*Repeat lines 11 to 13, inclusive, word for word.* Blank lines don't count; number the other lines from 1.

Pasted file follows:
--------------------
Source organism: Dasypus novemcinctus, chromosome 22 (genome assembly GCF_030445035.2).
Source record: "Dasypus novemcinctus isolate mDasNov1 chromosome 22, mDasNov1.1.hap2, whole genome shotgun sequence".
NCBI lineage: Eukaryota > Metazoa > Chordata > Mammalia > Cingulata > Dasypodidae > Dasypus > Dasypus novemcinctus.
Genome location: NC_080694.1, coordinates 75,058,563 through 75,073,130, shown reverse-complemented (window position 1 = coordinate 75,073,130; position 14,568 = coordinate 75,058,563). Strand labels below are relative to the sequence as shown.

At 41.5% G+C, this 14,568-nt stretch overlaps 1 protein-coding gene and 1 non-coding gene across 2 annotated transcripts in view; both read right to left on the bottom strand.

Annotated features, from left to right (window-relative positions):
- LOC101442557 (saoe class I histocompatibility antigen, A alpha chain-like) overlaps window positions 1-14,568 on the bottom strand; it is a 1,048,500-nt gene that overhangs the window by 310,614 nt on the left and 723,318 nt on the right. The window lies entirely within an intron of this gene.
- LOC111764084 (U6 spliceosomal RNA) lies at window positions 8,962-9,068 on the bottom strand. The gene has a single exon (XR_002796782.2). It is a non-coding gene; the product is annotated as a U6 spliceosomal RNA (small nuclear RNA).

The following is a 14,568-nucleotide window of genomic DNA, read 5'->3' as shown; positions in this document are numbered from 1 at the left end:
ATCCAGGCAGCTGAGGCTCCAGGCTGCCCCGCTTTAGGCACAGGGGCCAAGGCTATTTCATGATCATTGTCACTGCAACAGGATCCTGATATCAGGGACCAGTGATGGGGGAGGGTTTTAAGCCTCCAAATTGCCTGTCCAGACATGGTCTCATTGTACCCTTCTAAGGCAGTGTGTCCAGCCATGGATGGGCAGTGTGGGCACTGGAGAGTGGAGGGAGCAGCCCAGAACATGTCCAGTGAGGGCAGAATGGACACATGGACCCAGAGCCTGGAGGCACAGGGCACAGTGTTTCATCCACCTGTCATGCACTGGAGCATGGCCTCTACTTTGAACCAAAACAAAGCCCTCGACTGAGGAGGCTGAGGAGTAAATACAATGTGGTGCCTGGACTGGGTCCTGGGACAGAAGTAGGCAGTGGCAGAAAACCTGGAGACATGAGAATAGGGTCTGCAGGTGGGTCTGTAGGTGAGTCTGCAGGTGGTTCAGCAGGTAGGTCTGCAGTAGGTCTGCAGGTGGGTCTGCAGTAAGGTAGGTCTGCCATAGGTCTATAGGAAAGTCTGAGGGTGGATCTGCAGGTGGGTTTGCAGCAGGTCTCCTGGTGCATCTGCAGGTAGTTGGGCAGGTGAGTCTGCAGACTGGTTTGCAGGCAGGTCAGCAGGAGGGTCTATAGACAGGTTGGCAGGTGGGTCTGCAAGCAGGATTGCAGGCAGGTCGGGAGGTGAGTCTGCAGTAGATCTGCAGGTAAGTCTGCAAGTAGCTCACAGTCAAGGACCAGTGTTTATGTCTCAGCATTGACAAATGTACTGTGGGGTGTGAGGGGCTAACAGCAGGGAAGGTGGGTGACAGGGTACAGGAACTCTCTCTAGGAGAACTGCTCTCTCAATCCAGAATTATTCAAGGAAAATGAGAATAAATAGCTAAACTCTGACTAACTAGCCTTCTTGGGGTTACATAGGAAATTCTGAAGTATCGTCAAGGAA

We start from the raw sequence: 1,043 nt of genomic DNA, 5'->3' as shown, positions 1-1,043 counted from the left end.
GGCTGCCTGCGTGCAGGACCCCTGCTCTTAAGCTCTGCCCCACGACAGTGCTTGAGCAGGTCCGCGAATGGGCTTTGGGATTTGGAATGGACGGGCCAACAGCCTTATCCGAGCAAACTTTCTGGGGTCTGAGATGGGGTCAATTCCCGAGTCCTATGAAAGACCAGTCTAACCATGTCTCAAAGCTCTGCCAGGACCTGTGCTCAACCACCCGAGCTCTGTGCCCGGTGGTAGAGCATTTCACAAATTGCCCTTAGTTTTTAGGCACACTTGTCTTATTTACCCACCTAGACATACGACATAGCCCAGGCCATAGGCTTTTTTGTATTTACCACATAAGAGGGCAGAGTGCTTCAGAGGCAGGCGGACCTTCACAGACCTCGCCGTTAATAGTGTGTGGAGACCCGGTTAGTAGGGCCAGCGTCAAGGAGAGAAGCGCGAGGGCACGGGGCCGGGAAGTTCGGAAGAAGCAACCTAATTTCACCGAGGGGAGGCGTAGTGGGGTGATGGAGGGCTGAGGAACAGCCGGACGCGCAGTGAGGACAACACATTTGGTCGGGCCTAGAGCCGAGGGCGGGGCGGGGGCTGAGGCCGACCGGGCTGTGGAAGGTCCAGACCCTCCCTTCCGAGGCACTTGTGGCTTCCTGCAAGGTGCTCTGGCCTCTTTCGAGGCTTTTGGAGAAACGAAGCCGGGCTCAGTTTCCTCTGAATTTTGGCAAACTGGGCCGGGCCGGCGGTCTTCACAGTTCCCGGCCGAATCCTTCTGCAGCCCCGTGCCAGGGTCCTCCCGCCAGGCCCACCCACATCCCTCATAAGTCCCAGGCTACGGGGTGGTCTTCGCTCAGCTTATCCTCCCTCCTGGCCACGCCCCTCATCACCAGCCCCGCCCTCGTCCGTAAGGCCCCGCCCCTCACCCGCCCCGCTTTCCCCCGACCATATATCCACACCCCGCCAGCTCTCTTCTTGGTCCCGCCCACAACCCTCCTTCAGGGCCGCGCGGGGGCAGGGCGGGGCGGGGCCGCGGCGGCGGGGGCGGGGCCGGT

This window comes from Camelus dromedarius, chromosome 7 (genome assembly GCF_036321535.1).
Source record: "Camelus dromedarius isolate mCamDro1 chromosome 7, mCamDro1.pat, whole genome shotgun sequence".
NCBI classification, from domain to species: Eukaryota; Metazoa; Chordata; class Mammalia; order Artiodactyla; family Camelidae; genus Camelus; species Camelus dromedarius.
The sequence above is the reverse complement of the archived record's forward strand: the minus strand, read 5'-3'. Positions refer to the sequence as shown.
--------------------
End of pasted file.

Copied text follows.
We start from the raw sequence: 1,043 nt of genomic DNA, 5'->3' as shown, positions 1-1,043 counted from the left end.
GGCTGCCTGCGTGCAGGACCCCTGCTCTTAAGCTCTGCCCCACGACAGTGCTTGAGCAGGTCCGCGAATGGGCTTTGGGATTTGGAATGGACGGGCCAACAGCCTTATCCGAGCAAACTTTCTGGGGTCTGAGATGGGGTCAATTCCCGAGTCCTATGAAAGACCAGTCTAACCATGTCTCAAAGCTCTGCCAGGACCTGTGCTCAACCACCCGAGCTCTGTGCCCGGTGGTAGAGCATTTCACAAATTGCCCTTAGTTTTTAGGCACACTTGTCTTATTTACCCACCTAGACATACGACATAGCCCAGGCCATAGGCTTTTTTGTATTTACCACATAAGAGGGCAGAGTGCTTCAGAGGCAGGCGGACCTTCACAGACCTCGCCGTTAATAGTGTGTGGAGACCCGGTTAGTAGGGCCAGCGTCAAGGAGAGAAGCGCGAGGGCACGGGGCCGGGAAGTTCGGAAGAAGCAACCTAATTTCACCGAGGGGAGGCGTAGTGGGGTGATGGAGGGCTGAGGAACAGCCGGACGCGCAGTGAGGACAACACATTTGGTCGGGCCTAGAGCCGAGGGCGGGGCGGGGGCTGAGGCCGACCGGGCTGTGGAAGGTCCAGACCCTCCCTTCCGAGGCACTTGTGGCTTCCTGCAAGGTGCTCTGGCCTCTTTCGAGGCTTTTGGAGAAACGAAGCCGGGCTCAGTTTCCTCTGAATTTTGGCAAACTGGGCCGGGCCGGCGGTCTTCACAGTTCCCGGCCGAATCCTTCTGCAGCCCCGTGCCAGGGTCCTCCCGCCAGGCCCACCCACATCCCTCATAAGTCCCAGGCTACGGGGTGGTCTTCGCTCAGCTTATCCTCCCTCCTGGCCACGCCCCTCATCACCAGCCCCGCCCTCGTCCGTAAGGCCCCGCCCCTCACCCGCCCCGCTTTCCCCCGACCATATATCCACACCCCGCCAGCTCTCTTCTTGGTCCCGCCCACAACCCTCCTTCAGGGCCGCGCGGGGGCAGGGCGGGGCGGGGCCGCGGCGGCGGGGGCGGGGCCGGT

This window comes from Camelus dromedarius, chromosome 7 (genome assembly GCF_036321535.1).